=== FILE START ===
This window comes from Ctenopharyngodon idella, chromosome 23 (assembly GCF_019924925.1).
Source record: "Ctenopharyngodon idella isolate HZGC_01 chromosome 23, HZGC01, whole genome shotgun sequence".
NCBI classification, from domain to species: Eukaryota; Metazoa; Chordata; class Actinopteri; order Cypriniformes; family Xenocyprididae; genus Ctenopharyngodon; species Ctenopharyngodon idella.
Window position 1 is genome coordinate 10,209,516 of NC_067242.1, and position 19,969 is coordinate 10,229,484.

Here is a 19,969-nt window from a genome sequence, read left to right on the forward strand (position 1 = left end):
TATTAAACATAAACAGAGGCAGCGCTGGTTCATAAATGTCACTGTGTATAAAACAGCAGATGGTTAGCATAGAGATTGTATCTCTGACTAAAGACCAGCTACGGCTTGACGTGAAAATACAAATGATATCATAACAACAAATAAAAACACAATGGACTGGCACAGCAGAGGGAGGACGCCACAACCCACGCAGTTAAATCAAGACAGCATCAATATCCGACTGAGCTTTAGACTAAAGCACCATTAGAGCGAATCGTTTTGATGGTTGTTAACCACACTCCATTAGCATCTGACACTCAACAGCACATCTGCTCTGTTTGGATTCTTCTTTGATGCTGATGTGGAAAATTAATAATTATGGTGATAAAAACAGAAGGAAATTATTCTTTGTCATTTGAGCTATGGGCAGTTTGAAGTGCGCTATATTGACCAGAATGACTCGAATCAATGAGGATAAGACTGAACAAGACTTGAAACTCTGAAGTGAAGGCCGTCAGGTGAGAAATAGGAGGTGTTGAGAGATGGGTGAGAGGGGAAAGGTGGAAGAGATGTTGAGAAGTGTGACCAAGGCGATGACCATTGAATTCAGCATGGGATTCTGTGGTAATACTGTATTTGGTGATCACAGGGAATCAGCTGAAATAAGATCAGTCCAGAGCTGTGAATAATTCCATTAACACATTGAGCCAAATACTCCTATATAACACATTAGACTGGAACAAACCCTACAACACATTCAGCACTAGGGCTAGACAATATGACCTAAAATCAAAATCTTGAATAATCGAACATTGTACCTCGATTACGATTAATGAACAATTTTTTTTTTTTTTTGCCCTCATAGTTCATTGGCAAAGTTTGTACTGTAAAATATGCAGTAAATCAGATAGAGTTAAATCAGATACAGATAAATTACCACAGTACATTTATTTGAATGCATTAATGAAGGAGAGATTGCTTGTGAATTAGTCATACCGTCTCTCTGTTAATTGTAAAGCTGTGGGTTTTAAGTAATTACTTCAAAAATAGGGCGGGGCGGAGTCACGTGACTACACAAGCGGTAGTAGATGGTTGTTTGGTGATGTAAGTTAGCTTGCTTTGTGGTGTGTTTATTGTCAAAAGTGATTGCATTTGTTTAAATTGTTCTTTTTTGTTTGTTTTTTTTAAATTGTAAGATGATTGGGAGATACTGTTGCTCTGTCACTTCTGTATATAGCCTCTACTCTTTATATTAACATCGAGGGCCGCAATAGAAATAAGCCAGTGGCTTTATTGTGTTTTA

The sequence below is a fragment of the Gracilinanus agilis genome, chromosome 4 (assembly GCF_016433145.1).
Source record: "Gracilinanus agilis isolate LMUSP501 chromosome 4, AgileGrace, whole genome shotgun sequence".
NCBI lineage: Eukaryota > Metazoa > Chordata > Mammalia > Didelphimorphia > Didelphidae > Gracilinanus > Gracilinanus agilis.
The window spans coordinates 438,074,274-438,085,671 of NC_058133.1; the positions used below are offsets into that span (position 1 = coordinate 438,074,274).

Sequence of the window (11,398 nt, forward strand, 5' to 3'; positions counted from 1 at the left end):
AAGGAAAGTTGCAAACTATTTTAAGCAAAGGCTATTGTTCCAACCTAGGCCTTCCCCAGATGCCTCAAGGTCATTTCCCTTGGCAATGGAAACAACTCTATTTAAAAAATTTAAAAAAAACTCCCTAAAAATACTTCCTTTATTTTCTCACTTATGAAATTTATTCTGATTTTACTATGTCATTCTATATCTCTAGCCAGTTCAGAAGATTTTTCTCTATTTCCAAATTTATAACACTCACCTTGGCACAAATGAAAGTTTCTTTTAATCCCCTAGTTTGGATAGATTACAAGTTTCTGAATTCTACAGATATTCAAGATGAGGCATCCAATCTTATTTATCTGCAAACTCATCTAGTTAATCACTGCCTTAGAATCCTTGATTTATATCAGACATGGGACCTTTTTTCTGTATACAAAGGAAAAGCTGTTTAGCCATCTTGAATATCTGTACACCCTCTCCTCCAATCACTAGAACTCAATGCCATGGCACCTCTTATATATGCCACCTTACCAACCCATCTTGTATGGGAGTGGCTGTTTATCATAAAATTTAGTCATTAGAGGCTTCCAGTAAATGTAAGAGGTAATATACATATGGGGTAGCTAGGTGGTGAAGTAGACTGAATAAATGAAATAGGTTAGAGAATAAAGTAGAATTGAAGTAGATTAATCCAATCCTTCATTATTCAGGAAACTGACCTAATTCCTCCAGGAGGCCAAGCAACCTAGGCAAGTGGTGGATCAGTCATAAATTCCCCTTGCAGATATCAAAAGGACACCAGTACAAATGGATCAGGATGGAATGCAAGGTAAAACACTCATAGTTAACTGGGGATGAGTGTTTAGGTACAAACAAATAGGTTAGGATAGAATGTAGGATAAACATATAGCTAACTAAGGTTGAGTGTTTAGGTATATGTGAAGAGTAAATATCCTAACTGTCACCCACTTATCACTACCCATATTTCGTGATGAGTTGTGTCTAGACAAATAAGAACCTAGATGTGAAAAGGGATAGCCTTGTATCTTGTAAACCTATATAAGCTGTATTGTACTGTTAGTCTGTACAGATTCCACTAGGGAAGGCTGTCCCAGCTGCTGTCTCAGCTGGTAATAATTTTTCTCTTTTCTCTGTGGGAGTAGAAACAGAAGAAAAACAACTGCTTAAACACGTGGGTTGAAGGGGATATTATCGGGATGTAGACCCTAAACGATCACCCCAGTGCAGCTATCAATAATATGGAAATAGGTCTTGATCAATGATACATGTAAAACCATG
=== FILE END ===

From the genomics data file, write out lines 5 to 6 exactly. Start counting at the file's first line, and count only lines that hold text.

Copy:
Here is a 19,969-nt window from a genome sequence, read left to right on the forward strand (position 1 = left end):
TATTAAACATAAACAGAGGCAGCGCTGGTTCATAAATGTCACTGTGTATAAAACAGCAGATGGTTAGCATAGAGATTGTATCTCTGACTAAAGACCAGCTACGGCTTGACGTGAAAATACAAATGATATCATAACAACAAATAAAAACACAATGGACTGGCACAGCAGAGGGAGGACGCCACAACCCACGCAGTTAAATCAAGACAGCATCAATATCCGACTGAGCTTTAGACTAAAGCACCATTAGAGCGAATCGTTTTGATGGTTGTTAACCACACTCCATTAGCATCTGACACTCAACAGCACATCTGCTCTGTTTGGATTCTTCTTTGATGCTGATGTGGAAAATTAATAATTATGGTGATAAAAACAGAAGGAAATTATTCTTTGTCATTTGAGCTATGGGCAGTTTGAAGTGCGCTATATTGACCAGAATGACTCGAATCAATGAGGATAAGACTGAACAAGACTTGAAACTCTGAAGTGAAGGCCGTCAGGTGAGAAATAGGAGGTGTTGAGAGATGGGTGAGAGGGGAAAGGTGGAAGAGATGTTGAGAAGTGTGACCAAGGCGATGACCATTGAATTCAGCATGGGATTCTGTGGTAATACTGTATTTGGTGATCACAGGGAATCAGCTGAAATAAGATCAGTCCAGAGCTGTGAATAATTCCATTAACACATTGAGCCAAATACTCCTATATAACACATTAGACTGGAACAAACCCTACAACACATTCAGCACTAGGGCTAGACAATATGACCTAAAATCAAAATCTTGAATAATCGAACATTGTACCTCGATTACGATTAATGAACAATTTTTTTTTTTTTTTGCCCTCATAGTTCATTGGCAAAGTTTGTACTGTAAAATATGCAGTAAATCAGATAGAGTTAAATCAGATACAGATAAATTACCACAGTACATTTATTTGAATGCATTAATGAAGGAGAGATTGCTTGTGAATTAGTCATACCGTCTCTCTGTTAATTGTAAAGCTGTGGGTTTTAAGTAATTACTTCAAAAATAGGGCGGGGCGGAGTCACGTGACTACACAAGCGGTAGTAGATGGTTGTTTGGTGATGTAAGTTAGCTTGCTTTGTGGTGTGTTTATTGTCAAAAGTGATTGCATTTGTTTAAATTGTTCTTTTTTGTTTGTTTTTTTTAAATTGTAAGATGATTGGGAGATACTGTTGCTCTGTCACTTCTGTATATAGCCTCTACTCTTTATATTAACATCGAGGGCCGCAATAGAAATAAGCCAGTGGCTTTATTGTGTTTTA